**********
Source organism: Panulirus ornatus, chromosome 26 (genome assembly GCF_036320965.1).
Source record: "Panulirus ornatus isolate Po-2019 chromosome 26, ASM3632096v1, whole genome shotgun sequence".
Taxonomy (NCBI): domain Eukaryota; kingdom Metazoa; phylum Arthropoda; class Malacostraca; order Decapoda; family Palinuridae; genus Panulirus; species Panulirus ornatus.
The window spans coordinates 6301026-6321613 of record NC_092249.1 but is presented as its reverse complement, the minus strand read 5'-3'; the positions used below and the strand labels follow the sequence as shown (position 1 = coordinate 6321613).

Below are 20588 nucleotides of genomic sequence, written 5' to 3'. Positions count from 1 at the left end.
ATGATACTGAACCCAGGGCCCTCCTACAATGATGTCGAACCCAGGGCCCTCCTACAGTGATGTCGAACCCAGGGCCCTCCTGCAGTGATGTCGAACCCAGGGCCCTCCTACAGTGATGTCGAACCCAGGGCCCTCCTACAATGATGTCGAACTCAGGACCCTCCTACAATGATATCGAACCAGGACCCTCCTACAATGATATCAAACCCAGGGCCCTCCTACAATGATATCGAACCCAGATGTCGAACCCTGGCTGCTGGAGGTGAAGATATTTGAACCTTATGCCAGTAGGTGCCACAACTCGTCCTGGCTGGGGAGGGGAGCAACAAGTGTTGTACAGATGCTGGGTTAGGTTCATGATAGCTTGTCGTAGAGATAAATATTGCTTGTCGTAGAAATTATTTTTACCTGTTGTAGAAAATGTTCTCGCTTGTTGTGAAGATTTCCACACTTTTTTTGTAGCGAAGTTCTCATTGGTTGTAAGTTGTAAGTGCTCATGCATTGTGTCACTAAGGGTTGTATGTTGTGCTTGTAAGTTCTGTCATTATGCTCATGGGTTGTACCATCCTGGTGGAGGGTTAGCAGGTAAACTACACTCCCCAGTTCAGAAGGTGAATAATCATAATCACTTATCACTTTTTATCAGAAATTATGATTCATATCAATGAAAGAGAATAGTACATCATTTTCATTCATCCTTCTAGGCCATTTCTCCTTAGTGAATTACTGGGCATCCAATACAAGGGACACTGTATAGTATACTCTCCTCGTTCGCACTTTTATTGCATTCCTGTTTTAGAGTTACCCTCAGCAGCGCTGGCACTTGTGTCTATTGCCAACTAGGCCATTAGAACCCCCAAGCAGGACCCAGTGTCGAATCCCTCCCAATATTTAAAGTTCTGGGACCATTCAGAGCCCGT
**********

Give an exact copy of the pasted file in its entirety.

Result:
Source organism: Panulirus ornatus, chromosome 26 (genome assembly GCF_036320965.1).
Source record: "Panulirus ornatus isolate Po-2019 chromosome 26, ASM3632096v1, whole genome shotgun sequence".
Taxonomy (NCBI): domain Eukaryota; kingdom Metazoa; phylum Arthropoda; class Malacostraca; order Decapoda; family Palinuridae; genus Panulirus; species Panulirus ornatus.
The window spans coordinates 6301026-6321613 of record NC_092249.1 but is presented as its reverse complement, the minus strand read 5'-3'; the positions used below and the strand labels follow the sequence as shown (position 1 = coordinate 6321613).

Below are 20588 nucleotides of genomic sequence, written 5' to 3'. Positions count from 1 at the left end.
ATGATACTGAACCCAGGGCCCTCCTACAATGATGTCGAACCCAGGGCCCTCCTACAGTGATGTCGAACCCAGGGCCCTCCTGCAGTGATGTCGAACCCAGGGCCCTCCTACAGTGATGTCGAACCCAGGGCCCTCCTACAATGATGTCGAACTCAGGACCCTCCTACAATGATATCGAACCAGGACCCTCCTACAATGATATCAAACCCAGGGCCCTCCTACAATGATATCGAACCCAGATGTCGAACCCTGGCTGCTGGAGGTGAAGATATTTGAACCTTATGCCAGTAGGTGCCACAACTCGTCCTGGCTGGGGAGGGGAGCAACAAGTGTTGTACAGATGCTGGGTTAGGTTCATGATAGCTTGTCGTAGAGATAAATATTGCTTGTCGTAGAAATTATTTTTACCTGTTGTAGAAAATGTTCTCGCTTGTTGTGAAGATTTCCACACTTTTTTTGTAGCGAAGTTCTCATTGGTTGTAAGTTGTAAGTGCTCATGCATTGTGTCACTAAGGGTTGTATGTTGTGCTTGTAAGTTCTGTCATTATGCTCATGGGTTGTACCATCCTGGTGGAGGGTTAGCAGGTAAACTACACTCCCCAGTTCAGAAGGTGAATAATCATAATCACTTATCACTTTTTATCAGAAATTATGATTCATATCAATGAAAGAGAATAGTACATCATTTTCATTCATCCTTCTAGGCCATTTCTCCTTAGTGAATTACTGGGCATCCAATACAAGGGACACTGTATAGTATACTCTCCTCGTTCGCACTTTTATTGCATTCCTGTTTTAGAGTTACCCTCAGCAGCGCTGGCACTTGTGTCTATTGCCAACTAGGCCATTAGAACCCCCAAGCAGGACCCAGTGTCGAATCCCTCCCAATATTTAAAGTTCTGGGACCATTCAGAGCCCGT